Ivey reaches third final table, but falls short of ninth WSOP bracelet

Poker standout Phil Ivey made a final table at the World Series of Poker Thursday, but fell short of winning his ninth individual event championship bracelet. (Photo courtesy WSOP and

For the third time at the World Series of Poker, the player who didn’t win an event dominated the talk of the tournament.

Poker standout Phil Ivey placed third early Thursday morning in the $5,000 buy-in Omaha Hi-Low Split-8 or Better event, earning $136,046. His finish marked the third time in the past two weeks that Ivey made a final table at the World Series of Poker, but fell short of winning his ninth individual event championship bracelet.

Add in a small in-the-money finish in a No Limit Hold’em Shoot-out event, and Ivey appears ready to crack the tournament’s Player of the Year standings.

Ivey, 35, considered one the game best players, sat out last year’s World Series of Poker as a self-imposed exile to protest the U.S. government’s 2011 crackdown on Internet poker.

Reportedly, Ivey spent his time playing cash games. He did appear at a tournament in Macau during the late fall.

He quietly came back to the Rio this month for the 43rd World Series of Poker and has quickly re-established his presence.

The third-place finish followed a second place showing to Andy Frankenberger of New York on Sunday in the in the $10,000 buy-in Pot Limit Hold’em event. Ivey earned $275,559.

Last Friday, Ivey placed seventh in the $5,000 buy-in Seven Card Stud Hi-Low Split-8 or Better event.

On Wednesday afternoon, Ivey entered Omaha event in first out of the remaining 27 players from the starting field of 256. He held the chip lead through two levels as the field shrunk. He lost the chip lead for a short time but regained control by the dinner break at 8 p.m. when there were eight players still competing.

However, Joe Cassidy of Las Vegas, who had briefly taken the chip lead from Ivey earlier in the evening, rallied to send Ivey to the rail and earn a spot in heads up play with Scotty Nguyen.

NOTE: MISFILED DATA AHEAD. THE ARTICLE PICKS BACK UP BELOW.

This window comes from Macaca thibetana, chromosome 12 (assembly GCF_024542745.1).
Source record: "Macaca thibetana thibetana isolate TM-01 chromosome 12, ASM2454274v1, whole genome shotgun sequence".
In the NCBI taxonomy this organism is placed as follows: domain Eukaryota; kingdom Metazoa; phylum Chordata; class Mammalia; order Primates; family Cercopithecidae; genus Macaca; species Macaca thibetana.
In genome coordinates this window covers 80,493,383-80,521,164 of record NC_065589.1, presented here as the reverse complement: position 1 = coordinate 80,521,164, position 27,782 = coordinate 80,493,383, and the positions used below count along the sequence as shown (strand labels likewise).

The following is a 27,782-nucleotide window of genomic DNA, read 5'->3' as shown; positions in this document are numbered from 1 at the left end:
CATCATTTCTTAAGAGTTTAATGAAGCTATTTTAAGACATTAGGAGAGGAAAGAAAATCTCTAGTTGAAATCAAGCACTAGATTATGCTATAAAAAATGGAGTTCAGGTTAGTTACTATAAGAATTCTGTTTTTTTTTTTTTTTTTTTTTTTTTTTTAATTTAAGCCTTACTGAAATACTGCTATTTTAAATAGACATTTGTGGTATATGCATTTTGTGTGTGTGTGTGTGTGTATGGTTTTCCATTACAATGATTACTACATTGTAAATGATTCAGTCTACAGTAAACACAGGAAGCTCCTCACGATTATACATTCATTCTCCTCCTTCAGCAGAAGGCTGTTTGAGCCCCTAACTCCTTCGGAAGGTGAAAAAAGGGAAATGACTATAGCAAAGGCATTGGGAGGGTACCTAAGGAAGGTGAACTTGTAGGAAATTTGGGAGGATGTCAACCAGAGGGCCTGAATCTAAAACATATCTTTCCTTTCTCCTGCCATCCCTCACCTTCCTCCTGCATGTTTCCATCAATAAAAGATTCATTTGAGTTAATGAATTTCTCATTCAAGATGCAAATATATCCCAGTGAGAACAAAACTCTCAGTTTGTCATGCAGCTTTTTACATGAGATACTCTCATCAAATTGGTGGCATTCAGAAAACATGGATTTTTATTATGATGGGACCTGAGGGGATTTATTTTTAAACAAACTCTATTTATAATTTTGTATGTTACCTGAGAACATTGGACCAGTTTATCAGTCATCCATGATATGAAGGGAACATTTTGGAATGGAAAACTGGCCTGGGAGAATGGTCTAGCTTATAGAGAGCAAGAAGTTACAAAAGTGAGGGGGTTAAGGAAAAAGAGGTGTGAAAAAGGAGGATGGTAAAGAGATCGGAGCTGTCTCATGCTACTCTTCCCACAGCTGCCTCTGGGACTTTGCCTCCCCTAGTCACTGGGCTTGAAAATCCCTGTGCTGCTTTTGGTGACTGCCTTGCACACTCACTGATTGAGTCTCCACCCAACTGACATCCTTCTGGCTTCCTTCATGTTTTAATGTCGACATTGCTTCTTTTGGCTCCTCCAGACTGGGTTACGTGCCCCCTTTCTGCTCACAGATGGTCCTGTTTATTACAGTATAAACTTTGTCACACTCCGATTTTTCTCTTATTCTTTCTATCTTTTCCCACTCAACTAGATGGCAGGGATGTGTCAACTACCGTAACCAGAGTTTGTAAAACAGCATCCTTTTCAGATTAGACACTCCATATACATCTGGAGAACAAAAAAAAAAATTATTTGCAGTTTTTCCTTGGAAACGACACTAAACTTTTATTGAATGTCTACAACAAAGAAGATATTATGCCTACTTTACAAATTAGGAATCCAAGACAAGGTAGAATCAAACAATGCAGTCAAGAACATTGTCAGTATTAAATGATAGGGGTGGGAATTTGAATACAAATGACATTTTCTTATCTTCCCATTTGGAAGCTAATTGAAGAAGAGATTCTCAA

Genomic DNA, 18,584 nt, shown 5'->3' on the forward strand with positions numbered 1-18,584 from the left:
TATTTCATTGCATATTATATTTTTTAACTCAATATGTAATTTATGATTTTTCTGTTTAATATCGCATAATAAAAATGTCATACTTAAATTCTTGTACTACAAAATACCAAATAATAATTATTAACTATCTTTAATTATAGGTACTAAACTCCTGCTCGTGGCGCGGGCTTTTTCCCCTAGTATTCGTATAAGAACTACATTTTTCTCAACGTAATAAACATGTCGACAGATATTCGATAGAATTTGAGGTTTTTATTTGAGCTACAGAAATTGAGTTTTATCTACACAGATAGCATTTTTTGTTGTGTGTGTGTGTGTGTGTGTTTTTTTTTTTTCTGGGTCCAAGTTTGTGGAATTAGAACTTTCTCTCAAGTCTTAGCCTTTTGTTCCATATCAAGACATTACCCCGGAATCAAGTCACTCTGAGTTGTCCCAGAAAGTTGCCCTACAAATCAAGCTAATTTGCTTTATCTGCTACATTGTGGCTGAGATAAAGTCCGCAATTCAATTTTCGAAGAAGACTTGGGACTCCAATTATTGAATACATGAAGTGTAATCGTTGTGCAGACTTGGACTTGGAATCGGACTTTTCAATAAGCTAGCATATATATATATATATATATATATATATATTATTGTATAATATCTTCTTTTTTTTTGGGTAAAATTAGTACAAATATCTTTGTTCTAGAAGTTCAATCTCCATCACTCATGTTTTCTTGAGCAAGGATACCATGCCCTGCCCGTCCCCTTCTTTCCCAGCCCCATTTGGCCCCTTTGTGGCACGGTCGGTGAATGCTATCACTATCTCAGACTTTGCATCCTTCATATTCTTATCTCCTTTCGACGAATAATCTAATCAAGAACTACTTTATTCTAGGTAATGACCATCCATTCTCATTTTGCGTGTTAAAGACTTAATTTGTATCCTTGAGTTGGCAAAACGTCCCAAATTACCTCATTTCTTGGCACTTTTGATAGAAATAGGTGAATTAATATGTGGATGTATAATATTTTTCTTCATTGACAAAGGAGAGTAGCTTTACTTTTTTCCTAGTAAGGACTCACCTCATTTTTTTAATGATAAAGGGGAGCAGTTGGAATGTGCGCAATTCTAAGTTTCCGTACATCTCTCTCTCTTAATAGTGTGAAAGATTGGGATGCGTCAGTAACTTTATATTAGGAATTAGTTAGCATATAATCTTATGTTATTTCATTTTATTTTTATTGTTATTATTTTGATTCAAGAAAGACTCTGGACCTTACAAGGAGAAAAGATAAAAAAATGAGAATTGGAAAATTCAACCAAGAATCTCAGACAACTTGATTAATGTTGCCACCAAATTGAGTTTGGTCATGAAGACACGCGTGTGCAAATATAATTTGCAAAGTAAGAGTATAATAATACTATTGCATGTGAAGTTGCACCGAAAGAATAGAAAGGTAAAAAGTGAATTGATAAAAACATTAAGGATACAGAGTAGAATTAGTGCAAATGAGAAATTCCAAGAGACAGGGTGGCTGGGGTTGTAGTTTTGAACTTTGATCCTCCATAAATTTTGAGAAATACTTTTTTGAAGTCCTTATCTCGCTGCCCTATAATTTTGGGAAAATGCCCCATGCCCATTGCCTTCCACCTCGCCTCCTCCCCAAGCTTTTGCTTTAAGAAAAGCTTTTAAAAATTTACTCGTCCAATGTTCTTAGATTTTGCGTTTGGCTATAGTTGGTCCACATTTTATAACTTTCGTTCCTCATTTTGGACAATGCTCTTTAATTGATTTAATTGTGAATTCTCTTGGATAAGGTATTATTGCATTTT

Cassidy and Nguyen will return to the Rio today at 2 p.m. to conclude the event with Cassidy holding a huge chip lead, 3 million to Nguyen’s 845,000.

Cassidy had earned all of  $383,413 in his World Series of Poker career going into the Omaha event with 11 total in-the-money finishes. His best showing was fourth place in limit hold’em shootout in 2004.

Nguyen, on the other hand, is one of the game’s best-known players with five World Series of Poker individual event championship bracelets and more than $4.8 million in career earnings. Nguyen won the 1998 World Series of Poker Main Event and was the 2008 winner of the $50,00 buy-in Players Championship.

But the buzz still surrounded Ivey, who tried to spend 12 months out of the public glare.

Ivey was closely associated with Full Tilt Poker, one of three websites that found their access to the American market blocked by the Justice Department. Full Tilt lost its European gaming license and has since gone out of business.

Meanwhile, prosecutors said several well-known poker players, including Howard Lederer and former World Series of Poker champion Chris “Jesus” Ferguson, were alleged to have unlawfully profited from the website.

Ivey was never charged, but his name was linked to Full Tilt’s troubles.

Last year, Ivey’s divorce became highly publicized in when he and his representatives were accused of making campaign contributions to the Las Vegas judge handling the case in exchange for favorable treatment. The Nevada Supreme Court scheduled the matter for a hearing this year.

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